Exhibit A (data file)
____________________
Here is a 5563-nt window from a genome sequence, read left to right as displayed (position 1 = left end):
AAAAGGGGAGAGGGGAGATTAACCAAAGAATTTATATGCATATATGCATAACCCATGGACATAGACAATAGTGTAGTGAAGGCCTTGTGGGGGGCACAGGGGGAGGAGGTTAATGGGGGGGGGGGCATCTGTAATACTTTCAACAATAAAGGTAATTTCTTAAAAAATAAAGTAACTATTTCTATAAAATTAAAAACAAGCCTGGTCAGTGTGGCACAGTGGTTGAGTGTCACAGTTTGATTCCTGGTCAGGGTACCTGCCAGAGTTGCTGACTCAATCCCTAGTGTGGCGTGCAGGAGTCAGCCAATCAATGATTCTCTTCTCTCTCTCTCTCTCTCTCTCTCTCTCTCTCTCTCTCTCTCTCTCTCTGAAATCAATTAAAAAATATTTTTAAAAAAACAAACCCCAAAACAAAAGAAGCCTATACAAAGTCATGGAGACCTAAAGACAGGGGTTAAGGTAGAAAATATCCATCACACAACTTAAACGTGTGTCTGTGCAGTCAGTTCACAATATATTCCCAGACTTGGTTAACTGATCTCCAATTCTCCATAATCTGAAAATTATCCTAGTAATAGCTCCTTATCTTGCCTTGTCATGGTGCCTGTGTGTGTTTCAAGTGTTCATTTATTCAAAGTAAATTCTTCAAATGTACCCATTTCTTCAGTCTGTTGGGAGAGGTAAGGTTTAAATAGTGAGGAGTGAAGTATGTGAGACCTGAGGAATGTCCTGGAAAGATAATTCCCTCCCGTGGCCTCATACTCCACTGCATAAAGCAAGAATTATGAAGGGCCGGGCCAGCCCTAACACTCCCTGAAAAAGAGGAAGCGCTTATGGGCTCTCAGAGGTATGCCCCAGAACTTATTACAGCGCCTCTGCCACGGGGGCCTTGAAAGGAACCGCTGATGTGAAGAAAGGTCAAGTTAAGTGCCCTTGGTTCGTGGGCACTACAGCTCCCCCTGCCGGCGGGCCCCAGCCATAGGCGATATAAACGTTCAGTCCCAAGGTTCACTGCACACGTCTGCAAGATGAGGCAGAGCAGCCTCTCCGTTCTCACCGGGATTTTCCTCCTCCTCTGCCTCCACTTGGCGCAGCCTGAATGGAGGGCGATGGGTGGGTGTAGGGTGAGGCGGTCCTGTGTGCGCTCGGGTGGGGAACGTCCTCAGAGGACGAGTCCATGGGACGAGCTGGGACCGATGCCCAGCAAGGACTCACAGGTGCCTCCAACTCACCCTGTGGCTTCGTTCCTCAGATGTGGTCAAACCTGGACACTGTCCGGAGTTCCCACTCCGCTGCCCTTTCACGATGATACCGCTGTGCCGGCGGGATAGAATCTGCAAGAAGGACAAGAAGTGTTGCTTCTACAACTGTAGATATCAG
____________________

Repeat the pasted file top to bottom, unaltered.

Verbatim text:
Here is a 5563-nt window from a genome sequence, read left to right as displayed (position 1 = left end):
AAAAGGGGAGAGGGGAGATTAACCAAAGAATTTATATGCATATATGCATAACCCATGGACATAGACAATAGTGTAGTGAAGGCCTTGTGGGGGGCACAGGGGGAGGAGGTTAATGGGGGGGGGGGCATCTGTAATACTTTCAACAATAAAGGTAATTTCTTAAAAAATAAAGTAACTATTTCTATAAAATTAAAAACAAGCCTGGTCAGTGTGGCACAGTGGTTGAGTGTCACAGTTTGATTCCTGGTCAGGGTACCTGCCAGAGTTGCTGACTCAATCCCTAGTGTGGCGTGCAGGAGTCAGCCAATCAATGATTCTCTTCTCTCTCTCTCTCTCTCTCTCTCTCTCTCTCTCTCTCTCTCTCTCTCTGAAATCAATTAAAAAATATTTTTAAAAAAACAAACCCCAAAACAAAAGAAGCCTATACAAAGTCATGGAGACCTAAAGACAGGGGTTAAGGTAGAAAATATCCATCACACAACTTAAACGTGTGTCTGTGCAGTCAGTTCACAATATATTCCCAGACTTGGTTAACTGATCTCCAATTCTCCATAATCTGAAAATTATCCTAGTAATAGCTCCTTATCTTGCCTTGTCATGGTGCCTGTGTGTGTTTCAAGTGTTCATTTATTCAAAGTAAATTCTTCAAATGTACCCATTTCTTCAGTCTGTTGGGAGAGGTAAGGTTTAAATAGTGAGGAGTGAAGTATGTGAGACCTGAGGAATGTCCTGGAAAGATAATTCCCTCCCGTGGCCTCATACTCCACTGCATAAAGCAAGAATTATGAAGGGCCGGGCCAGCCCTAACACTCCCTGAAAAAGAGGAAGCGCTTATGGGCTCTCAGAGGTATGCCCCAGAACTTATTACAGCGCCTCTGCCACGGGGGCCTTGAAAGGAACCGCTGATGTGAAGAAAGGTCAAGTTAAGTGCCCTTGGTTCGTGGGCACTACAGCTCCCCCTGCCGGCGGGCCCCAGCCATAGGCGATATAAACGTTCAGTCCCAAGGTTCACTGCACACGTCTGCAAGATGAGGCAGAGCAGCCTCTCCGTTCTCACCGGGATTTTCCTCCTCCTCTGCCTCCACTTGGCGCAGCCTGAATGGAGGGCGATGGGTGGGTGTAGGGTGAGGCGGTCCTGTGTGCGCTCGGGTGGGGAACGTCCTCAGAGGACGAGTCCATGGGACGAGCTGGGACCGATGCCCAGCAAGGACTCACAGGTGCCTCCAACTCACCCTGTGGCTTCGTTCCTCAGATGTGGTCAAACCTGGACACTGTCCGGAGTTCCCACTCCGCTGCCCTTTCACGATGATACCGCTGTGCCGGCGGGATAGAATCTGCAAGAAGGACAAGAAGTGTTGCTTCTACAACTGTAGATATCAG